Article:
In a recent Advertising Age post, the current trend of agencies creating social media units was questioned. The notion that social media is a distinct discipline outside the traditional realm of corporate communications and deserves its own business model is one that deserves discussion. 

This is similar to the late 1990s when people began to believe that the Internet was its own business model. As we saw then, this is a fallacy. The fact is that the Internet facilitates business. Social media facilitates corporate communication. It's not the only way to communicate with the public, just another way. 

So why do some agencies believe differently? Why are they dedicating entire business units to a single line of communication? It seems absurd, as marketing and communications are holistic disciplines that rely on the interdependence between discrete channels. To segregate one channel from the rest is to isolate and diminish not only that one channel, but the entire operation.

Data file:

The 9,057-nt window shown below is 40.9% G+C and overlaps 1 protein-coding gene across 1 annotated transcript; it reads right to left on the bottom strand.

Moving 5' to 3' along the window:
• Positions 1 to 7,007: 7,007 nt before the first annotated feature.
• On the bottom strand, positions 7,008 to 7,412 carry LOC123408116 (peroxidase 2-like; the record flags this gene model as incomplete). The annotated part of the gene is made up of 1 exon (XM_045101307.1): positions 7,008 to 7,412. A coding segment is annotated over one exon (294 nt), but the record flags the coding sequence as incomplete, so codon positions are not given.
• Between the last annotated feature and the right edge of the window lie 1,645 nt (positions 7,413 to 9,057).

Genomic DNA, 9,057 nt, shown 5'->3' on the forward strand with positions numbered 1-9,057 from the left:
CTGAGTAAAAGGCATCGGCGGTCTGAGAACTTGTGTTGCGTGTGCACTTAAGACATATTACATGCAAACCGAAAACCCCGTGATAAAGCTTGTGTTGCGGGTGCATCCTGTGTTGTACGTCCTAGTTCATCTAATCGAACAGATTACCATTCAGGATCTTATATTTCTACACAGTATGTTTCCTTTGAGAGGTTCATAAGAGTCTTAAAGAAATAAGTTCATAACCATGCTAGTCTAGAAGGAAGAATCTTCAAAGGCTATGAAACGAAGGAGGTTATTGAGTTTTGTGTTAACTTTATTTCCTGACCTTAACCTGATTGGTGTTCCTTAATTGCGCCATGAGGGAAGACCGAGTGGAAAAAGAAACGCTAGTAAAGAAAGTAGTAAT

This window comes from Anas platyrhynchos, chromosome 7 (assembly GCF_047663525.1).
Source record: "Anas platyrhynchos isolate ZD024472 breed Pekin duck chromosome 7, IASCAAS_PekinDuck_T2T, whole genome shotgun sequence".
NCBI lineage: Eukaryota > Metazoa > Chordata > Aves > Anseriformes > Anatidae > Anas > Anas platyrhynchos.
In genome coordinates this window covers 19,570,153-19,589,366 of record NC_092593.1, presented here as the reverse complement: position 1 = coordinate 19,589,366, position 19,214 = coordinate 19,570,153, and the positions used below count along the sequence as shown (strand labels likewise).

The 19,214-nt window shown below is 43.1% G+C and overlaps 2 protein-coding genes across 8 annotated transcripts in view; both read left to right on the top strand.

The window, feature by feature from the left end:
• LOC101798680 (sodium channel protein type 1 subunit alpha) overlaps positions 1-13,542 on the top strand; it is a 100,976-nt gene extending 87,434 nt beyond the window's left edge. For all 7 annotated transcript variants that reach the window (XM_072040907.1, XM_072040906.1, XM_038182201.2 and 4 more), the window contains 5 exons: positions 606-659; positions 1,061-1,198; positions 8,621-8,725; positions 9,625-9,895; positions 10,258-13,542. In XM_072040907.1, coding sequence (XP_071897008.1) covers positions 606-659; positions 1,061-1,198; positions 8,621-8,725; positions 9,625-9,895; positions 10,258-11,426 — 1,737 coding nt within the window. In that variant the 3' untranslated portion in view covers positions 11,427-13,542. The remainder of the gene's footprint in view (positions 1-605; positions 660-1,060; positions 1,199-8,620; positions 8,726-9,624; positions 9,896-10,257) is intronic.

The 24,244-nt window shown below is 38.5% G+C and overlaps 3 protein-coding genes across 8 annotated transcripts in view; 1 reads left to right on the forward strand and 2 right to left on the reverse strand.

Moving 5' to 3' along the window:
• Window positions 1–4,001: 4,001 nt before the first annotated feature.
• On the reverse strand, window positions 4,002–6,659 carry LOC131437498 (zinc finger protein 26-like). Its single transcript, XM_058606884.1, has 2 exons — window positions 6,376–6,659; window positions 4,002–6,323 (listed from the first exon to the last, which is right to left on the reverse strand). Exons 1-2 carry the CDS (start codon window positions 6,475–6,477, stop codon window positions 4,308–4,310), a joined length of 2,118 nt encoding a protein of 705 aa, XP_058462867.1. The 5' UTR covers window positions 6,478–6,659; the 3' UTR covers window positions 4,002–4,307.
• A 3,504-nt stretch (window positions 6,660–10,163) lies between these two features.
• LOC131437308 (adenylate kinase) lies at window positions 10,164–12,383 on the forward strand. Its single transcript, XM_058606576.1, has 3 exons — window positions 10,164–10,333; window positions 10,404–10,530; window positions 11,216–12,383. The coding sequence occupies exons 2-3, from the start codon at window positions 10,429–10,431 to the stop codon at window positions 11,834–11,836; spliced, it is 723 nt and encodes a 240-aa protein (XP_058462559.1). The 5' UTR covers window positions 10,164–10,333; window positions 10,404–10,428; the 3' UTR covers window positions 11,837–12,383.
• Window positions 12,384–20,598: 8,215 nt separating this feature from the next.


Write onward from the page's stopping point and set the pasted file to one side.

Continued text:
Social media initiatives need to be integrated into an overall strategy for comprehensive public relations campaigns. Yes, they are an important piece of the puzzle, but in actuality, not any more important than the other pieces. 

As the post author states, creating a separate division for social media tells your clients that the rest of your organization is behind the times. Recognizing the contribution that social media can make to a PR strategy and incorporating it into the campaign makes more sense than turning it loose on its own.